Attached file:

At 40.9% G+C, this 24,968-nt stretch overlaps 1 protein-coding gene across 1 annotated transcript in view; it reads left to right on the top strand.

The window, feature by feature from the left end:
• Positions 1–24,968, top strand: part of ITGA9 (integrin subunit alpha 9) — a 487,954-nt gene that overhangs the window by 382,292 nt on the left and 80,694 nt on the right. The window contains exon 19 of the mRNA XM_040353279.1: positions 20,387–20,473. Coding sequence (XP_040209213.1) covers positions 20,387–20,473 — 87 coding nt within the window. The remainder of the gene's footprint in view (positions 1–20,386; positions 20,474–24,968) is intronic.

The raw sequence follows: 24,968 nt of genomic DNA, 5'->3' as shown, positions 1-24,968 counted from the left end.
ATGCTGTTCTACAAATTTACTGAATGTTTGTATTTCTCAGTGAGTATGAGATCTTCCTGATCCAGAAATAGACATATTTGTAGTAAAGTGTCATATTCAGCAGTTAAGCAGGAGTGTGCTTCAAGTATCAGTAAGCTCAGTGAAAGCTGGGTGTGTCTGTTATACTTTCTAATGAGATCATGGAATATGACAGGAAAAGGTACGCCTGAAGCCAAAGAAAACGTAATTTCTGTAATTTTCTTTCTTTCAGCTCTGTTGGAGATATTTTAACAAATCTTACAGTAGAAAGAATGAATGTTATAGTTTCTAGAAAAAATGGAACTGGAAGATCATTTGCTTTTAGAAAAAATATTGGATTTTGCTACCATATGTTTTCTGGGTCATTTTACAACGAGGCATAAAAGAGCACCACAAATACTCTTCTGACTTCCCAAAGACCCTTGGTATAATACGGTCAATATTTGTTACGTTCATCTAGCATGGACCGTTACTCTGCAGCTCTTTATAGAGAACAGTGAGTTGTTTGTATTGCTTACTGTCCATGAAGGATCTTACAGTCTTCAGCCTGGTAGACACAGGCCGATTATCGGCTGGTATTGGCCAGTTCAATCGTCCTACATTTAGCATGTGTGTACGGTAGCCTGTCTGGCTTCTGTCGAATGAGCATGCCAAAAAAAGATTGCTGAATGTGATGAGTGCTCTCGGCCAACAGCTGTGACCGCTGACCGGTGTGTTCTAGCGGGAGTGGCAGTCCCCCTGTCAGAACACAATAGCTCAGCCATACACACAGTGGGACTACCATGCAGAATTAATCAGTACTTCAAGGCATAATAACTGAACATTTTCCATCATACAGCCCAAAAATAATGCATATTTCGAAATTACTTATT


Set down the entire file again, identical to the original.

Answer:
At 40.9% G+C, this 24,968-nt stretch overlaps 1 protein-coding gene across 1 annotated transcript in view; it reads left to right on the top strand.

The window, feature by feature from the left end:
• Positions 1–24,968, top strand: part of ITGA9 (integrin subunit alpha 9) — a 487,954-nt gene that overhangs the window by 382,292 nt on the left and 80,694 nt on the right. The window contains exon 19 of the mRNA XM_040353279.1: positions 20,387–20,473. Coding sequence (XP_040209213.1) covers positions 20,387–20,473 — 87 coding nt within the window. The remainder of the gene's footprint in view (positions 1–20,386; positions 20,474–24,968) is intronic.

The raw sequence follows: 24,968 nt of genomic DNA, 5'->3' as shown, positions 1-24,968 counted from the left end.
ATGCTGTTCTACAAATTTACTGAATGTTTGTATTTCTCAGTGAGTATGAGATCTTCCTGATCCAGAAATAGACATATTTGTAGTAAAGTGTCATATTCAGCAGTTAAGCAGGAGTGTGCTTCAAGTATCAGTAAGCTCAGTGAAAGCTGGGTGTGTCTGTTATACTTTCTAATGAGATCATGGAATATGACAGGAAAAGGTACGCCTGAAGCCAAAGAAAACGTAATTTCTGTAATTTTCTTTCTTTCAGCTCTGTTGGAGATATTTTAACAAATCTTACAGTAGAAAGAATGAATGTTATAGTTTCTAGAAAAAATGGAACTGGAAGATCATTTGCTTTTAGAAAAAATATTGGATTTTGCTACCATATGTTTTCTGGGTCATTTTACAACGAGGCATAAAAGAGCACCACAAATACTCTTCTGACTTCCCAAAGACCCTTGGTATAATACGGTCAATATTTGTTACGTTCATCTAGCATGGACCGTTACTCTGCAGCTCTTTATAGAGAACAGTGAGTTGTTTGTATTGCTTACTGTCCATGAAGGATCTTACAGTCTTCAGCCTGGTAGACACAGGCCGATTATCGGCTGGTATTGGCCAGTTCAATCGTCCTACATTTAGCATGTGTGTACGGTAGCCTGTCTGGCTTCTGTCGAATGAGCATGCCAAAAAAAGATTGCTGAATGTGATGAGTGCTCTCGGCCAACAGCTGTGACCGCTGACCGGTGTGTTCTAGCGGGAGTGGCAGTCCCCCTGTCAGAACACAATAGCTCAGCCATACACACAGTGGGACTACCATGCAGAATTAATCAGTACTTCAAGGCATAATAACTGAACATTTTCCATCATACAGCCCAAAAATAATGCATATTTCGAAATTACTTATT